The National Institutes of Health (NIH) is part of the U.S. Department of Health and Human Services and is the primary Federal agency for conducting and supporting medical research. In May 2008, NIH held its first Yoga Week featuring yoga demonstrations, classes and speakers each day. The event was free and open to the public.
Yogiraj Alan Finger, was the opening speaker for the 2008 NIH Yoga Week. In this series of seven videos, he describes the system of yoga he developed called ISHTA YOGA, an acronym for the Integrated Sciences of Hatha, Tantra, and Ayurveda. Although it was now 5 years ago, this video series has been very popular and the content is timeless, so we thought to share it with our readership.
- The Purpose of Hatha Yoga
- Power of Breath
- Tantra Cosmology
- On Ayurveda
- On Yoga and Trauma
- Yoga and Modern Science
- Integrating Yogic Sciences (this post)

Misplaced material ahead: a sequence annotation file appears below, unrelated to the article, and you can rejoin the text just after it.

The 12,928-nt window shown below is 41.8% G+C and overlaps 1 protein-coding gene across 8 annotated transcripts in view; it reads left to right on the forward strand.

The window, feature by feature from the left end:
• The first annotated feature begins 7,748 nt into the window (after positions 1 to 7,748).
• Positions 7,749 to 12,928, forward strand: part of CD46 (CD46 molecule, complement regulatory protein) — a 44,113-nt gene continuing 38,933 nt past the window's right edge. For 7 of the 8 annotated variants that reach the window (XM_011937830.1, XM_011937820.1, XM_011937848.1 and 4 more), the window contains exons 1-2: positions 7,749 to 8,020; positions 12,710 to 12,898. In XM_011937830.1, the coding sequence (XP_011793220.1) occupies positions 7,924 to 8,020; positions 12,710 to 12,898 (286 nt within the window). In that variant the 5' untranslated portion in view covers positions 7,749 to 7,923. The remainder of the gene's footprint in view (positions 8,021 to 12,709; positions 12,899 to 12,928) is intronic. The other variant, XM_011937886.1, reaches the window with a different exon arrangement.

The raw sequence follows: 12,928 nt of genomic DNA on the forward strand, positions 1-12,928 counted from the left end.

Kriya Yoga of Yoganandaji. He formulated something, which in that time, when he came to the states, he taught just those tools and he had his pattern of teaching. But, the sciences of Yoga, Tantra and Ayurveda are much bigger than that. And if you can use all of those sciences you’re getting to the state of nothing much easier.
So, using all of these different sciences that I’m sharing with you and all the tools of them just get you into being able to feel a Kriya breath like that.
So, if you do Nadi Shodhan Pranayama and you balance left and right brain, your senses are able to draw in quicker. And, when your senses can draw in quickly, you’re already there.
For a normal individual, you’ve got to sit for couple hours and do a practice. So they’re tools; Asana, Pranayama, Kriya, and then Samadhi. And, Samadhi is what we want. So, it all integrates and just makes it a little bit more of a consolidated package.
Of course, my ashram is on the Eleventh Street in Manhattan. So I have to have a technique that is very quick for New Yorkers. Otherwise, they won’t stay with me long enough! And every week, I have four classes where I teach them to sit and do nothing, and it’s so popular because the healing, and the clarity, and the Siddhis, the miraculous powers of yoga, actually come about when you can reach that state of nothing.